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Investment Taxation for Expats in Brazil

Submitted: April 2014

Taxable income in this category includes:

  • interest from bank and building society deposits
  • interest from government and corporate stocks (bonds)
  • rental income from properties both in Brazil and abroad
  • dividends, and
  • capital gains.

Interest

Residents and non-resident individuals, interest income from Brazilian sources is subject to tax at rates of 15% to 22.5%. The rate depends on the investment term of the instrument held. The tax is deducted at source. Interest earned from savings accounts is exempt from tax.

For residents, investment income received from non-Brazilian sources is taxed as ordinary income; it must be reported and settled on a special monthly tax return via the carnê-leão system (see below). Withholding taxes may be applied by the country of origin, though these may be reduced by a relevant tax treaty.

Rental income

For residents, rental income worldwide is taxed as ordinary income, and may have to be reported and settled on a special monthly tax return via the carnê-leão system (see below). Profit is calculated after the deduction of certain costs, including management charges, agency fees, repairs and other costs. Mortgage interest is not deductible. If you are a resident receiving rental income from a country outside Brazil, you should be able to offset tax paid abroad against your Brazilian tax liability, provided a tax treaty exists, or there is a law in that country which guarantees similar treatment in that country.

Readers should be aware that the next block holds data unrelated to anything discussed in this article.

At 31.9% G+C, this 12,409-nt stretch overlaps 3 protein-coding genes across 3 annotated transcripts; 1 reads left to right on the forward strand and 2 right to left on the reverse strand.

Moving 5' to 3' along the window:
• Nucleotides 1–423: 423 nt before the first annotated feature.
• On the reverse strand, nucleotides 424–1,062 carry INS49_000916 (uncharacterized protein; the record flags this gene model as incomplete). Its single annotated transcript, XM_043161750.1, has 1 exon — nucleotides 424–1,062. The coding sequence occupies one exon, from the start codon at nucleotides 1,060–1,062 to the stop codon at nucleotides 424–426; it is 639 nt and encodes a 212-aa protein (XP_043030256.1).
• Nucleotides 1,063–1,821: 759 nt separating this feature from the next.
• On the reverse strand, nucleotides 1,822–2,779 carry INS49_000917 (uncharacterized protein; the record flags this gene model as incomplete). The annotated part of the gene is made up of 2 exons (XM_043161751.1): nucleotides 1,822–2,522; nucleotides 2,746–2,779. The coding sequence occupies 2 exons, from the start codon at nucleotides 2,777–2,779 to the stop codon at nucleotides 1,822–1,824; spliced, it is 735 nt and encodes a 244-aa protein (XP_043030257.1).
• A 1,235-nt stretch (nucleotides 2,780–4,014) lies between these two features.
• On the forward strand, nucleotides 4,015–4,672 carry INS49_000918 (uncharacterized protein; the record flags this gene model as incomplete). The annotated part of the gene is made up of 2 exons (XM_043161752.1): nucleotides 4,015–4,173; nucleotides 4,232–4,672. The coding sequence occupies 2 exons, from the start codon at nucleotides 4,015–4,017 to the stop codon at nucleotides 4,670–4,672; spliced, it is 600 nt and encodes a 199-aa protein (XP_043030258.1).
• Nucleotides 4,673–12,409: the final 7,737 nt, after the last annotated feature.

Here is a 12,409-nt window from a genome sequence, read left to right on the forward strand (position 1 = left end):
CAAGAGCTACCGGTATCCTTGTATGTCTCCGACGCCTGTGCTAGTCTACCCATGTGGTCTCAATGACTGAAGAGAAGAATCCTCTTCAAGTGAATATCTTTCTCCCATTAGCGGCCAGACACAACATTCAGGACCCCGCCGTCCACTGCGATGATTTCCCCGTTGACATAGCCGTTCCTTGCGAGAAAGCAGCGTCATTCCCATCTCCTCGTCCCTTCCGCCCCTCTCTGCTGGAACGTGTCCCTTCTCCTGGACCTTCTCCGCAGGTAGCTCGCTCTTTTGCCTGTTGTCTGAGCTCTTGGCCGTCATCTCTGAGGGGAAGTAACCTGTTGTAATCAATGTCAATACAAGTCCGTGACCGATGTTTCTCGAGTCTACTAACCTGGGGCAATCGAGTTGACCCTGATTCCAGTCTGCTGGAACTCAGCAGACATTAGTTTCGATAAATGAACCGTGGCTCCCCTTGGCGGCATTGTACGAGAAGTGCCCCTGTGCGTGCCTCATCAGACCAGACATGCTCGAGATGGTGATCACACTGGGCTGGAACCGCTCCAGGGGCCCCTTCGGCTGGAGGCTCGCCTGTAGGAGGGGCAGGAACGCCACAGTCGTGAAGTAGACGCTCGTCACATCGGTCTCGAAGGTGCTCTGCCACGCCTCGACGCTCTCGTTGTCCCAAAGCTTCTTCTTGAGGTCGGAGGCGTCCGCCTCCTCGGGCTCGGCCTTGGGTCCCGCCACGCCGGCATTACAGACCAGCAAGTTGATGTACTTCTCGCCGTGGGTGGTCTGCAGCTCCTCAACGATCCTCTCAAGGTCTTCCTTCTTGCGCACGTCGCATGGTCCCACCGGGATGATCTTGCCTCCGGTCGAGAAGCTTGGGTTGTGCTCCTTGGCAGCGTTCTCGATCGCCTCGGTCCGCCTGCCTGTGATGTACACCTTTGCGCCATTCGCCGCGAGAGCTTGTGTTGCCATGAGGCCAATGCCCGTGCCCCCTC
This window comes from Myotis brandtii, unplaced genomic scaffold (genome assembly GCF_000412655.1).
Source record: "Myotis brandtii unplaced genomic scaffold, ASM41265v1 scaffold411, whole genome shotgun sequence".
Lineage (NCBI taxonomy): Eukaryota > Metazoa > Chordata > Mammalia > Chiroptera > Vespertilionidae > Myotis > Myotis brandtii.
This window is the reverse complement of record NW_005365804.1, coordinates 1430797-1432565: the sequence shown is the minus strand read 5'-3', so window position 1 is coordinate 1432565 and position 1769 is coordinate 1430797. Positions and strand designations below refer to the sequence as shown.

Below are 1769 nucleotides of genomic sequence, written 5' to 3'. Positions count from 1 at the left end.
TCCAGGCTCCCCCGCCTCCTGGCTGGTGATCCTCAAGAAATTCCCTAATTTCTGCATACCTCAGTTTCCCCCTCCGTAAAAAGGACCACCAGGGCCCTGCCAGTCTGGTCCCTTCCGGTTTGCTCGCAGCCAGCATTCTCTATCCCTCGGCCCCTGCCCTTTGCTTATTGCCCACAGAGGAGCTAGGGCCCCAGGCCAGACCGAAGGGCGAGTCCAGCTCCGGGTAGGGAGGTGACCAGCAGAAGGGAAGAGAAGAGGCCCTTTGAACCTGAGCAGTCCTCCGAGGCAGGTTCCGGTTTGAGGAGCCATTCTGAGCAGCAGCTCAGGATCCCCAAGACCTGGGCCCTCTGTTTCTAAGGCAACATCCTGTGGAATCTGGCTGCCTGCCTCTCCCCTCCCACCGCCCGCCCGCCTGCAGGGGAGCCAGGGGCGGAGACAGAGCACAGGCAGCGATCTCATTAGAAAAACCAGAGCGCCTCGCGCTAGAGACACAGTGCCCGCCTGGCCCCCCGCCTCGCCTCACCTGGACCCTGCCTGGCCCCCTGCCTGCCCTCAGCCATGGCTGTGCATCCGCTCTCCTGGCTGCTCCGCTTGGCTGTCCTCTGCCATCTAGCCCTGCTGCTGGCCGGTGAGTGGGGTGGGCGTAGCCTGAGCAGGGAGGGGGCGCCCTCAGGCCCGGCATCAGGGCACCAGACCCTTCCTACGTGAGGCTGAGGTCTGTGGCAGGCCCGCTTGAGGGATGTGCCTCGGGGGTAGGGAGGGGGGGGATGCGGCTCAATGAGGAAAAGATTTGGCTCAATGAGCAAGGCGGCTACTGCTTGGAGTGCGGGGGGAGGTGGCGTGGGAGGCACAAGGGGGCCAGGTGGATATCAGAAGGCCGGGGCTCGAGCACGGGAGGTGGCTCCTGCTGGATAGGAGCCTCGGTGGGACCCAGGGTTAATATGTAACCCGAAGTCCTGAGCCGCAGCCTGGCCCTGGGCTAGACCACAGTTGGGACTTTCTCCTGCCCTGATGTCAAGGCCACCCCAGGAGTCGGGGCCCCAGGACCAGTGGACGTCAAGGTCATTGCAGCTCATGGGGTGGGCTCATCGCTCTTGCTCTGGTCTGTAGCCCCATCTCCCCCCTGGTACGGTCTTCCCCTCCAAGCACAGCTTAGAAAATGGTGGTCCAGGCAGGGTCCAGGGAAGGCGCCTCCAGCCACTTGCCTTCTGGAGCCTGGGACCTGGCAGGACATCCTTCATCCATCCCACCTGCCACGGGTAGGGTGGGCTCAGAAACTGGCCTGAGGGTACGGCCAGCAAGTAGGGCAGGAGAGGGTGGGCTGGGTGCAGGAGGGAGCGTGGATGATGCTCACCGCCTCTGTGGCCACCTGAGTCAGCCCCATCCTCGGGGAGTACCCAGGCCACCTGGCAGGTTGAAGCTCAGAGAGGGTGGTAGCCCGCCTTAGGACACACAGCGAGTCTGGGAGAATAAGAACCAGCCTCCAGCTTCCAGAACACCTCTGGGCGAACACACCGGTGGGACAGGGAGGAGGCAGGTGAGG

For non-residents, only rental income that is from a Brazilian source is taxable, and a fixed rate of 15% is applied.

Dividends

For residents and non-residents, dividend income from Brazilian sources is not taxable.

Capital gains

For residents and non-residents, capital gains are generally taxed at a flat rate of 15%. However there is an allowance of one tax-free capital gain per month, provided the final consideration is less than R$35,000. Sales of listed Brazilian shares with a consideration of less than R$20,000 are exempt from tax; however sales with a consideration of more than R$20,000 are taxable on the entire amount. If an individual sells their only residence for no more than R$400,000, and it has been owned for five years of more, this transaction is exempt from capital gains tax. There is also an exemption if the money raised from the sale of property is used to buy other property within 180 days of the sale.

Carnê-leão

Expats should be aware that any form of taxable income, which has not been subject to withholding tax, must be reported to the tax authority on a monthly basis. Any tax due must be paid at the same time. This is done via the carnê-leão (aka DARF) system. The best way to think of the carnê-leão system is as a self-administered PAYE system. Penalties apply for late reporting and payment, so you might be wise to set aside an evening a month to complete your report.

 

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